Labor Minister Moses Y. Kollie has provided an update on the work of the ministry, highlighting companies that are maintaining their workers amid the Coronavirus pandemic that has brought many businesses and companies to their knees.
Minister Kollie speaking to a cross-section of Liberian journalists during an online press conference on Monday, May 18, said the COVID-19 pandemic has placed a serious challenge to the labor sector as well as forced several companies to scale down their operations and workforce.
According to him, there has been no closure of any major company since the outbreak, but however acknowledged that there had been some redundancies of some employees which he attributed to difficulties the pandemic has created for income generation to pay all employees.
Minister Kollie said: “The labor sector is being affected because it represents the human factor in producing goods and services in the economy. Many employers are complaining to sustain Pre-COVID-19 wages, while employees complained about threats.”
These complaints, he said, resulted from the lack of ‘a provision’ in the current Decent Work Act on temporary reduction that could help address some of the prevailing issues raised by workers at these entities.
However, Minister Kollie said a ‘National Tripartite Council Policy’ was drafted for employers and employees by stakeholders in the labor sector, which result in an amendment to the COVID-19 guide to help address the situation.
He said the policy among other things, calls for “the suspension of any new discussion for collective bargaining,” and that all other bargainings before the end of March remain enforced.
The Labor Minister maintained that “All employers pay nonessential employees 50 percent salaries and benefit beginning May 1, 2020.”
Minister Kollie further told journalists that the mandate is not extended to government workers, but people in the private sector.
“Paying nonessential workers 50 percent salaries and benefits do not cover state-owned enterprise workers and employees, because the government is paying all of its workers all salaries and benefits,” he said.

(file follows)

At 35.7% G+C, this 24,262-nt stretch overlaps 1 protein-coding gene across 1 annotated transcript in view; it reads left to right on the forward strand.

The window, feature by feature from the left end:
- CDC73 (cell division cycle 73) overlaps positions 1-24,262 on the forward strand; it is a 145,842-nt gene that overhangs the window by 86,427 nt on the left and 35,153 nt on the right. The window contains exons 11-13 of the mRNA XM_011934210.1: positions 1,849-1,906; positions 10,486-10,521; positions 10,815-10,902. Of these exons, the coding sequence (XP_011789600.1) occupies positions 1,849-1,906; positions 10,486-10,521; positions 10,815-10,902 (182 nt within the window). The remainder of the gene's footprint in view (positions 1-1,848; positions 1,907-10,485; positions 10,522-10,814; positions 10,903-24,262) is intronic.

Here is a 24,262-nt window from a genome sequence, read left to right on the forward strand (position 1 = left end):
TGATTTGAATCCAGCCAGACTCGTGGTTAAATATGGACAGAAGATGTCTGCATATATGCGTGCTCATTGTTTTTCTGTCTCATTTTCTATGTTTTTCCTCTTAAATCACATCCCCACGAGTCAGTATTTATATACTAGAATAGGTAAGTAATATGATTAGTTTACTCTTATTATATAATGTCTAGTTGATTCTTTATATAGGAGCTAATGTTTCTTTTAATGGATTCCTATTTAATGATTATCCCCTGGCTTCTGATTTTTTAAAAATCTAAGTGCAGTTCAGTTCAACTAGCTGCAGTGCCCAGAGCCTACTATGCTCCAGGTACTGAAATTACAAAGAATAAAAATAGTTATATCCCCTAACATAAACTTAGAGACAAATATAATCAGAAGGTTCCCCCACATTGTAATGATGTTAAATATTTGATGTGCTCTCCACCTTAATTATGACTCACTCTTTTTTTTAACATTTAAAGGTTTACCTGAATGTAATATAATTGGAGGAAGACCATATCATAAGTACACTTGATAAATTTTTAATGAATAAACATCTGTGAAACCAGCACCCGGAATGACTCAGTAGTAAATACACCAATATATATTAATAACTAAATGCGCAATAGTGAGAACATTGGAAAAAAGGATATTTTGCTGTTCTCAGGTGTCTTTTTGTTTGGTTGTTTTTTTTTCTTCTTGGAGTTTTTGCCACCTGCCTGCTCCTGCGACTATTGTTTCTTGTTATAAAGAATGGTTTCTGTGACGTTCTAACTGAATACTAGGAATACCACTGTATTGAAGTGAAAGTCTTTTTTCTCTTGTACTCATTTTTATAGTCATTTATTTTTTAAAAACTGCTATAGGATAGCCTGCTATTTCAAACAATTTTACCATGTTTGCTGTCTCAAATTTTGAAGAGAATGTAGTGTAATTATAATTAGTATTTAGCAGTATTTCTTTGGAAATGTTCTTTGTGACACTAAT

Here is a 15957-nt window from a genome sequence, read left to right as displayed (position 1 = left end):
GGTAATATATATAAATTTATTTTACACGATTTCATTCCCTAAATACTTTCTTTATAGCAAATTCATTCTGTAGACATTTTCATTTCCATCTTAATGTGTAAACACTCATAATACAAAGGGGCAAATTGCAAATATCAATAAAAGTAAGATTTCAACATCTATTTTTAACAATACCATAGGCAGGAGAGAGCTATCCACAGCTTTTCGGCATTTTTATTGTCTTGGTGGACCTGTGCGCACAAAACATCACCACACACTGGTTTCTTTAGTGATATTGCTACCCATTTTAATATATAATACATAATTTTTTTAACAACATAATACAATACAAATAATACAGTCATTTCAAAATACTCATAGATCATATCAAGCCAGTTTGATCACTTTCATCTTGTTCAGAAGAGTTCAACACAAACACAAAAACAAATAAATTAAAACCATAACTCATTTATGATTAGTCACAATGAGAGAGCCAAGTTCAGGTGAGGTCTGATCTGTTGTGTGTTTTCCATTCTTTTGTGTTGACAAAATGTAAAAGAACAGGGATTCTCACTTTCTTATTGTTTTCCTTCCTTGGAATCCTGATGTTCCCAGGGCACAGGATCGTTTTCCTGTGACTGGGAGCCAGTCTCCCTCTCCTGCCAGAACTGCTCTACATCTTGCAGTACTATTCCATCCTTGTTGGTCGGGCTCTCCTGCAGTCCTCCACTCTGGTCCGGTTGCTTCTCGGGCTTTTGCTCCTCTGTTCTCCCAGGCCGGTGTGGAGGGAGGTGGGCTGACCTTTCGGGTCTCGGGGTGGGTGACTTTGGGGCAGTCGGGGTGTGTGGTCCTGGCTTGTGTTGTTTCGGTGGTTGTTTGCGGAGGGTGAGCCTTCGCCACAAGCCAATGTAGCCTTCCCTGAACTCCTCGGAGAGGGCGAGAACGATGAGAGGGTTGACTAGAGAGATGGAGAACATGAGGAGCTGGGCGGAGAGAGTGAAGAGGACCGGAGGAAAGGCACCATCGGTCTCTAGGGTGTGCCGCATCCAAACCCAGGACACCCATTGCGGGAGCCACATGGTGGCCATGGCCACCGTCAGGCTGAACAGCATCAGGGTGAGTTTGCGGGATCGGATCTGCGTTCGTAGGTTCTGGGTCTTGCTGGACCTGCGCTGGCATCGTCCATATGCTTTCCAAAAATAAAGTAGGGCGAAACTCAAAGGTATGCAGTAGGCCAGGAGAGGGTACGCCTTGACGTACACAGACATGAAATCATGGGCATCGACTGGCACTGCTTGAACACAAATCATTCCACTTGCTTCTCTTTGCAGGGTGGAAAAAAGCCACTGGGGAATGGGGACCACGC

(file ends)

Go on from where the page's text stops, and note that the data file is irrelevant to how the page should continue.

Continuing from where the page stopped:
Since the drafting of this policy, according to him, companies and some businesses continue to work in line with said guidelines, while others remain committed to paying all of their employees.
He continued: “Firestone has maintained 72 percent of its workforce at the tapping areas and Estate Department with 20 percent being declared nonessential.”
These include rubber purchase, administration, and education department. GVL Liberia has redundant 10 percent of its workforce and maintained 90 percent in line with the Decent Work Act of Liberia.
BEA Mountain located in Grand Cape Mount has maintained 90 percent of its workforce and 10 percent redundant, Monrovia Breweries now maintains 70 percent of its workers and 30 percent redundant.
He furthered said that seven workers at the Farmington Hotel were redundant, which he attributed to challenges faced as a result of the effect of the COVID-19 Pandemic on the airport sector in Liberia.
The hotel is situated right opposite the Roberts International Airport in Margibi County.
Minister Kollie also used the platform to acknowledge MNG Gold, Liberia Agriculture Company ( LAC), and ArcelorMittal among others, continuing to maintain all of their staff, though issues relating to redundancy of former workers at ArcelorMittal remains unresolved.
He noted that as per the policy, those redundant will be immediately reemployed as full-time workers at their various places of work after the end of the COVID-19 Pandemic in Liberia.